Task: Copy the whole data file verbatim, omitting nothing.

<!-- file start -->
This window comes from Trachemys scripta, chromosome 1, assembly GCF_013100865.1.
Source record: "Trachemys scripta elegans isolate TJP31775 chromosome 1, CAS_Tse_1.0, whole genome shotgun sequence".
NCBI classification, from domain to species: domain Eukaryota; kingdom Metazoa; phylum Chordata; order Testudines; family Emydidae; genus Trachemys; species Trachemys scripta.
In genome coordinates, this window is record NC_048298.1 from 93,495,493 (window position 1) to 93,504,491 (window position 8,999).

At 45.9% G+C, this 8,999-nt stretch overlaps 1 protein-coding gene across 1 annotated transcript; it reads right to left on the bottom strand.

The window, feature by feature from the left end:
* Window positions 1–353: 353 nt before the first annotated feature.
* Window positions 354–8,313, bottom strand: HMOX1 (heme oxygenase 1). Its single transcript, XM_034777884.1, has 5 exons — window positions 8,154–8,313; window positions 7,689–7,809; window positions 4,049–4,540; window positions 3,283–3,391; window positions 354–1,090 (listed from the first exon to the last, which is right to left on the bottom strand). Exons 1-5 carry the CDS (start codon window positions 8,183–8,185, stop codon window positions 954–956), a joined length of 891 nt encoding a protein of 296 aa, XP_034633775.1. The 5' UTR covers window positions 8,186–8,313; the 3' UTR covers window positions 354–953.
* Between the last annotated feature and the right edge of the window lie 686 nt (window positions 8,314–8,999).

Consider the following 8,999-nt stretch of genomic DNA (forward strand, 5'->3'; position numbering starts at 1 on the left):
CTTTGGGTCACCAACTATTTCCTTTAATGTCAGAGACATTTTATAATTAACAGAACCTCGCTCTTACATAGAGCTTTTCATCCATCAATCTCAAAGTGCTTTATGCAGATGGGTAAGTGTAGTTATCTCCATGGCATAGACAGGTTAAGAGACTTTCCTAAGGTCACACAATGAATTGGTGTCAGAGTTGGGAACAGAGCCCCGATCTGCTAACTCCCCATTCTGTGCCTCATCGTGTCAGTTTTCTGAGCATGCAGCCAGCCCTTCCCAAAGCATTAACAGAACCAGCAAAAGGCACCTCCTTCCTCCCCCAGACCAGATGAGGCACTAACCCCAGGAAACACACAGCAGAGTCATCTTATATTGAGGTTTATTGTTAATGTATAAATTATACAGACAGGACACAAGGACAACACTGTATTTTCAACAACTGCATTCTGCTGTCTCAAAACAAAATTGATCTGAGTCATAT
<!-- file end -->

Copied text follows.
This window comes from Trachemys scripta, chromosome 1, assembly GCF_013100865.1.
Source record: "Trachemys scripta elegans isolate TJP31775 chromosome 1, CAS_Tse_1.0, whole genome shotgun sequence".
NCBI classification, from domain to species: domain Eukaryota; kingdom Metazoa; phylum Chordata; order Testudines; family Emydidae; genus Trachemys; species Trachemys scripta.
In genome coordinates, this window is record NC_048298.1 from 93,495,493 (window position 1) to 93,504,491 (window position 8,999).

At 45.9% G+C, this 8,999-nt stretch overlaps 1 protein-coding gene across 1 annotated transcript; it reads right to left on the bottom strand.

The window, feature by feature from the left end:
* Window positions 1–353: 353 nt before the first annotated feature.
* Window positions 354–8,313, bottom strand: HMOX1 (heme oxygenase 1). Its single transcript, XM_034777884.1, has 5 exons — window positions 8,154–8,313; window positions 7,689–7,809; window positions 4,049–4,540; window positions 3,283–3,391; window positions 354–1,090 (listed from the first exon to the last, which is right to left on the bottom strand). Exons 1-5 carry the CDS (start codon window positions 8,183–8,185, stop codon window positions 954–956), a joined length of 891 nt encoding a protein of 296 aa, XP_034633775.1. The 5' UTR covers window positions 8,186–8,313; the 3' UTR covers window positions 354–953.
* Between the last annotated feature and the right edge of the window lie 686 nt (window positions 8,314–8,999).

Consider the following 8,999-nt stretch of genomic DNA (forward strand, 5'->3'; position numbering starts at 1 on the left):
CTTTGGGTCACCAACTATTTCCTTTAATGTCAGAGACATTTTATAATTAACAGAACCTCGCTCTTACATAGAGCTTTTCATCCATCAATCTCAAAGTGCTTTATGCAGATGGGTAAGTGTAGTTATCTCCATGGCATAGACAGGTTAAGAGACTTTCCTAAGGTCACACAATGAATTGGTGTCAGAGTTGGGAACAGAGCCCCGATCTGCTAACTCCCCATTCTGTGCCTCATCGTGTCAGTTTTCTGAGCATGCAGCCAGCCCTTCCCAAAGCATTAACAGAACCAGCAAAAGGCACCTCCTTCCTCCCCCAGACCAGATGAGGCACTAACCCCAGGAAACACACAGCAGAGTCATCTTATATTGAGGTTTATTGTTAATGTATAAATTATACAGACAGGACACAAGGACAACACTGTATTTTCAACAACTGCATTCTGCTGTCTCAAAACAAAATTGATCTGAGTCATAT